The Protective Role of Prokineticin2 Is Macrophage Dependent

Increasingly, evidence supports the notion that macrophage involvement in sepsis could potentially alter the prognosis of the disease (28–31), although it is uncertain whether this bares similarities to their involvement in cancer and other inflammatory conditions (36,49,50). It also remains unclear whether rPK2 contributes to neutrophil and macrophage recruitment and activation during sepsis. In order to verify these processes, the WBC count in PLFs was obtained from improved Neubauer hemocytometry, and leucocyte morphology was observed by Wright’s staining in samples obtained from prokineticin2-treated and PBS control mice. No significant differences were observed in either WBC abundance or leucocyte morphology between the two groups (Supplemental Fig. 4, A and B, https://links.lww.com/CCM/G864; legend, https://links.lww.com/CCM/G869). Thus, flow cytometry experiments were performed to ascertain whether any observable differences in the abundance of infiltrating leukocytes after CLP within PLF between the rPK2-treated and control groups could be observed. Once again, little or no discernable difference in either total cell count or proportions of different cell types was observed between the two groups (Supplemental Fig. 4C, https://links.lww.com/CCM/G864; legend, https://links.lww.com/CCM/G869). These findings contradict previous observations which suggested prokineticin2 plays a role in neutrophil and macrophage chemotaxis (46,51) despite the fact that phagocytic and bactericidal function of macrophages is significantly elevated in rPK2-treated animals (Supplemental Fig. 4D, https://links.lww.com/CCM/G864 and Supplemental Fig. 5, https://links.lww.com/CCM/G865 [legend, https://links.lww.com/CCM/G869]).

We further assessed the importance of macrophages in the survival of rPK2-treated septic mice after severe CLP by depletion of macrophage numbers in the presence of clodronate-encapsulated liposomes. In this, rPK2-treated septic mice survival was dramatically reduced when compared with PBS-encapsulated liposome-treated control mice (Fig. 3A). It is also noteworthy that bacterial clearances within the peritoneal cavity and in the blood were adversely affected owing to macrophage depletion within control animals (Fig. 3B). To determine whether prokineticin2 itself has a direct antimicrobial effect, the growth curves of the bacteria after the addition of rPK2 were also observed. However, no differences were observed in bacterial growth curves with different rPK2 concentrations (Supplemental Fig. 6, https://links.lww.com/CCM/G866; legend, https://links.lww.com/CCM/G869), indicating that prokineticin2 itself has no direct antibacterial effect. These findings clearly support the essential role ascribed to macrophages in prokineticin2-mediated protection against sepsis.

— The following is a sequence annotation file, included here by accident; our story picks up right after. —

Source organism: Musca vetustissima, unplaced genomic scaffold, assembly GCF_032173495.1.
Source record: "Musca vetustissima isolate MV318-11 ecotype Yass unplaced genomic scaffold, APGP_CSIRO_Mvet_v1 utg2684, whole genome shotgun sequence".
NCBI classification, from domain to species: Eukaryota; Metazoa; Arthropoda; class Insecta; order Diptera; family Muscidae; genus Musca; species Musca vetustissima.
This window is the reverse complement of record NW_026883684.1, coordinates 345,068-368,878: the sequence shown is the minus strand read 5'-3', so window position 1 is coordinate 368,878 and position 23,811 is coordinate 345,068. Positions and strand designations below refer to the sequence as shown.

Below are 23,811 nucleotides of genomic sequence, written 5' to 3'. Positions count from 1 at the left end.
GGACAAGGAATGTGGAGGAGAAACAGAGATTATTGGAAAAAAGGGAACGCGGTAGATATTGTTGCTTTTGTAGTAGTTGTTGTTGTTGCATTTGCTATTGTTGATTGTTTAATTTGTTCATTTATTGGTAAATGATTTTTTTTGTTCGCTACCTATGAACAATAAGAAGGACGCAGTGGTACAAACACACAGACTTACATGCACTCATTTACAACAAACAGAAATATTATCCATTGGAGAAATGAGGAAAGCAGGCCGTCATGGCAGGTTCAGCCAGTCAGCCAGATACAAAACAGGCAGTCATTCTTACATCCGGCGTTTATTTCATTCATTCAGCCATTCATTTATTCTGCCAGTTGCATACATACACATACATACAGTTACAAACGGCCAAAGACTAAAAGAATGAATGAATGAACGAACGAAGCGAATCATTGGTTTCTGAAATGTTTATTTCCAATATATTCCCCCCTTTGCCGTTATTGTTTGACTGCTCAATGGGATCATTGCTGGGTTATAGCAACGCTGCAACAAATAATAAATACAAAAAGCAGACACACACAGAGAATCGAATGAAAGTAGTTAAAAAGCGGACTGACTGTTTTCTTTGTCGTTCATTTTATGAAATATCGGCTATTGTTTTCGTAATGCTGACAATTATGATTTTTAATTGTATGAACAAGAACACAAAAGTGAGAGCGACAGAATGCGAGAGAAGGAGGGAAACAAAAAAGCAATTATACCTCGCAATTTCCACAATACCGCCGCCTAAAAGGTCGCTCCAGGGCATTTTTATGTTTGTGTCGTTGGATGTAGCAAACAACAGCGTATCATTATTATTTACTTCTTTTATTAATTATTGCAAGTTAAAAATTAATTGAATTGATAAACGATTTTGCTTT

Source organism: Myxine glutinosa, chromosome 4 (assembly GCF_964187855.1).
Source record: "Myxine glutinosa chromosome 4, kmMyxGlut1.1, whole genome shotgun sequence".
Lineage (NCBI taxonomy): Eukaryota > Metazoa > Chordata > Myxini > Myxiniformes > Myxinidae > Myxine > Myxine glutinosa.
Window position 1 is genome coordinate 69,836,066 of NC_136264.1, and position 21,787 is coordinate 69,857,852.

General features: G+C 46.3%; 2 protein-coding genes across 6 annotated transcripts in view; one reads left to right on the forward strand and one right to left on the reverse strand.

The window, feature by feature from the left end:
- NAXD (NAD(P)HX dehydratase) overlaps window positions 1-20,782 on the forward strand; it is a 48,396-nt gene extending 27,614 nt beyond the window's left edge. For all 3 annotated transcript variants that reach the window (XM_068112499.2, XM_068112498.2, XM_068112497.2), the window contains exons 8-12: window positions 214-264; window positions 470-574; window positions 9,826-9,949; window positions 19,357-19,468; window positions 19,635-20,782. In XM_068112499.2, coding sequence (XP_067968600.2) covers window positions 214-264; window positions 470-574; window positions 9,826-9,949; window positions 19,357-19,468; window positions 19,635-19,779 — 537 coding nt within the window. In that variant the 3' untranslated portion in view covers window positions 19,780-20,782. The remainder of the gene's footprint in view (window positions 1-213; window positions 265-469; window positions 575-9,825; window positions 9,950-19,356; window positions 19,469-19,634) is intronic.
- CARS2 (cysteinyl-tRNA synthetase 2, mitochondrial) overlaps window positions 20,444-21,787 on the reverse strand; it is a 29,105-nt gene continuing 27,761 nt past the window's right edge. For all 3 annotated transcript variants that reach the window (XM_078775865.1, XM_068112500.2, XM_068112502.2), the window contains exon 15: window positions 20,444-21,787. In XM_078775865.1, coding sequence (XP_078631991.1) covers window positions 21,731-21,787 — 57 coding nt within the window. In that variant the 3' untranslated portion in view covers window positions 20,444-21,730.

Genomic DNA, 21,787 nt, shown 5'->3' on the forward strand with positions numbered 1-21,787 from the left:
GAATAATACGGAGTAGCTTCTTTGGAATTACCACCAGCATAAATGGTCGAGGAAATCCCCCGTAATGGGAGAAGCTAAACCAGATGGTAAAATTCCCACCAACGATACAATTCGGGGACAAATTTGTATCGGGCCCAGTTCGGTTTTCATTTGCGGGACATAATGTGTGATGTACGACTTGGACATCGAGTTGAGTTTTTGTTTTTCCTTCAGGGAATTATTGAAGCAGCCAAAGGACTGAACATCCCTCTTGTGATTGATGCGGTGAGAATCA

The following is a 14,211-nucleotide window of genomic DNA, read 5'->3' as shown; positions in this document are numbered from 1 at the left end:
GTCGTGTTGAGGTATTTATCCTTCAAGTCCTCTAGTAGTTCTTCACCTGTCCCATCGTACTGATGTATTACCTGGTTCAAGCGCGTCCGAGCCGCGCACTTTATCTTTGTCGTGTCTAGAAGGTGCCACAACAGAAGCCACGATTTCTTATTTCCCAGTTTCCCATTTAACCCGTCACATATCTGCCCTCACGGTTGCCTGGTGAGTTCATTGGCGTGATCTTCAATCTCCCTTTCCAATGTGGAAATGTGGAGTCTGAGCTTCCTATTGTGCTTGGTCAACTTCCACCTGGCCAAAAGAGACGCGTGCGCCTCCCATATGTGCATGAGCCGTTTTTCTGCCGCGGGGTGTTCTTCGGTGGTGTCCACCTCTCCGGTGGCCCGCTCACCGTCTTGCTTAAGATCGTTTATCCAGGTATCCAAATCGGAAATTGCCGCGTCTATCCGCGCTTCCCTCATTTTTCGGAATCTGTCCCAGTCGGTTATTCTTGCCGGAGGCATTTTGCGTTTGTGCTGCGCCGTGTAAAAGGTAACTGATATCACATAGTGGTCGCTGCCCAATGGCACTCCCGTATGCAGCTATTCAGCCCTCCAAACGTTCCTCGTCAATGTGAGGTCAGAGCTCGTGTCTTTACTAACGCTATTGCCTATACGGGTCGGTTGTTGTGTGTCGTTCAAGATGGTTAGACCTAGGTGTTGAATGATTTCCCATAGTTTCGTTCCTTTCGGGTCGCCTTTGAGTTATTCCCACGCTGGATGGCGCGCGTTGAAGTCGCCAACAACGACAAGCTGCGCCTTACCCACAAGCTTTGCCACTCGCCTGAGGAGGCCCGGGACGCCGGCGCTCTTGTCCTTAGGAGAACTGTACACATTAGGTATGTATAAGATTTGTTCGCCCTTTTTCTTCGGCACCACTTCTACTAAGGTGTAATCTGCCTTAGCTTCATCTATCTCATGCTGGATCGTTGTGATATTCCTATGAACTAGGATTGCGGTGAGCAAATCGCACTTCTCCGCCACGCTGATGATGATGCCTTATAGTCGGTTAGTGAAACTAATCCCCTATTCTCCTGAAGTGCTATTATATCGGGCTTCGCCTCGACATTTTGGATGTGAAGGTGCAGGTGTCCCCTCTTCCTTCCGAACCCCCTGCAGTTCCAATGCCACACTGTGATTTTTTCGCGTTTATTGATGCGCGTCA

F3Figure 3.:

Prokineticin2 regulates macrophage function during sepsis. A and B, Forty-eight hours before the survival experiment and the bacterial load experiment, clodronate-encapsulated liposomes and phosphate-buffered saline (PBS)-encapsulated liposomes were intraperitoneally administered to exhaust the macrophages. C57BL/6 mice (18–22g, n = 5–8 per group) were subjected to lethal cecal ligation and puncture (CLP) surgery with a 26-gauge needle, followed by intraperitoneal injection of recombinant prokineticin2 (rPK2) (100 ng) or PBS, with half the initial dose daily as a maintenance dose, and observed the survival for up to 2 wk. Three independent experiments were performed. **p < 0.01, comparison of survival curves by Log-rank (Mantel-Cox) test. C57BL/6 mice (n = 5–8 per group) were subjected to sublethal CLP with a 26-gauge needle and then intraperitoneally injected with PBS or rPK2 (100 ng/mouse). Twenty-four/48 hours later, the number of bacterial colonies from blood, spleen, and peritoneal lavage fluid was counted after 24-hr culture with blood agar. *p < 0.05, **p < 0.01 when compared with control group (Mann-Whitney U test). CFU = colony-forming unit.

Prokineticin2 Regulates Macrophage Function Through Prokineticin2-PKR1-STAT3 Pathway

Prokineticin2 treatment appears to be involved in sepsis regression and alleviates tissue damage presumably in a macrophage-mediated prokineticin2-dependent fashion. In addition, it has previously been suggested that two structural isoforms of PKRs (PKR1 and PKR2) mediate prokineticin2 signaling. Prokineticin2 can bind to and activate both receptors resulting in different biological functions (52). It was, therefore, deemed essential to investigate further the prokineticin2 signaling pathway within macrophages, and three additional experiments were performed.